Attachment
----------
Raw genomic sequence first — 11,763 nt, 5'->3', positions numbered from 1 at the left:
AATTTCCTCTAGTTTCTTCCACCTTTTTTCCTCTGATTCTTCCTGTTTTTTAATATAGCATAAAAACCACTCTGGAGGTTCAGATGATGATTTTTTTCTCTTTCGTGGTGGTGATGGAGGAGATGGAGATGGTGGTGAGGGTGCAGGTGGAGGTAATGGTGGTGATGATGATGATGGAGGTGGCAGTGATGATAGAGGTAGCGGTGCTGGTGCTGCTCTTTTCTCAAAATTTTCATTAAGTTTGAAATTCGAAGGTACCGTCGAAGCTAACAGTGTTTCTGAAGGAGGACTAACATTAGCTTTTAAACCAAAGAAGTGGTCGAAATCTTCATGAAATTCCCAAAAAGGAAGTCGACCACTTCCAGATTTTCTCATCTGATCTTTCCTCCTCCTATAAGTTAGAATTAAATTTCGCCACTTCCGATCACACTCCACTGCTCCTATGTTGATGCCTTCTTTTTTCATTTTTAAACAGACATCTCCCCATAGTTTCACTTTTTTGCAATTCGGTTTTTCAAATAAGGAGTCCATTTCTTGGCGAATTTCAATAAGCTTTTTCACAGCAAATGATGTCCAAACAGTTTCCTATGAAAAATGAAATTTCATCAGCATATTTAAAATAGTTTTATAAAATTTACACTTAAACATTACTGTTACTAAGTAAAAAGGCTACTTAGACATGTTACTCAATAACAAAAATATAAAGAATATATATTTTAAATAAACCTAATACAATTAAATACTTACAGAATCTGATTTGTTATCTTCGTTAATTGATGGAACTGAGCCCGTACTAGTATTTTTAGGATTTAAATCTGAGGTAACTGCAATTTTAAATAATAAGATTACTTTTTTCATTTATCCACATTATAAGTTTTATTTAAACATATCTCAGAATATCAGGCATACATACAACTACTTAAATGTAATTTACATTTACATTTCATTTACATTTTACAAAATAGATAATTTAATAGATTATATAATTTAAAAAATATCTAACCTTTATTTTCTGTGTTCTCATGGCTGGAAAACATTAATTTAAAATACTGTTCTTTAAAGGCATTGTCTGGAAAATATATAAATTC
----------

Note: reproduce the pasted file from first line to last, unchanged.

Raw genomic sequence first — 11,763 nt, 5'->3', positions numbered from 1 at the left:
AATTTCCTCTAGTTTCTTCCACCTTTTTTCCTCTGATTCTTCCTGTTTTTTAATATAGCATAAAAACCACTCTGGAGGTTCAGATGATGATTTTTTTCTCTTTCGTGGTGGTGATGGAGGAGATGGAGATGGTGGTGAGGGTGCAGGTGGAGGTAATGGTGGTGATGATGATGATGGAGGTGGCAGTGATGATAGAGGTAGCGGTGCTGGTGCTGCTCTTTTCTCAAAATTTTCATTAAGTTTGAAATTCGAAGGTACCGTCGAAGCTAACAGTGTTTCTGAAGGAGGACTAACATTAGCTTTTAAACCAAAGAAGTGGTCGAAATCTTCATGAAATTCCCAAAAAGGAAGTCGACCACTTCCAGATTTTCTCATCTGATCTTTCCTCCTCCTATAAGTTAGAATTAAATTTCGCCACTTCCGATCACACTCCACTGCTCCTATGTTGATGCCTTCTTTTTTCATTTTTAAACAGACATCTCCCCATAGTTTCACTTTTTTGCAATTCGGTTTTTCAAATAAGGAGTCCATTTCTTGGCGAATTTCAATAAGCTTTTTCACAGCAAATGATGTCCAAACAGTTTCCTATGAAAAATGAAATTTCATCAGCATATTTAAAATAGTTTTATAAAATTTACACTTAAACATTACTGTTACTAAGTAAAAAGGCTACTTAGACATGTTACTCAATAACAAAAATATAAAGAATATATATTTTAAATAAACCTAATACAATTAAATACTTACAGAATCTGATTTGTTATCTTCGTTAATTGATGGAACTGAGCCCGTACTAGTATTTTTAGGATTTAAATCTGAGGTAACTGCAATTTTAAATAATAAGATTACTTTTTTCATTTATCCACATTATAAGTTTTATTTAAACATATCTCAGAATATCAGGCATACATACAACTACTTAAATGTAATTTACATTTACATTTCATTTACATTTTACAAAATAGATAATTTAATAGATTATATAATTTAAAAAATATCTAACCTTTATTTTCTGTGTTCTCATGGCTGGAAAACATTAATTTAAAATACTGTTCTTTAAAGGCATTGTCTGGAAAATATATAAATTC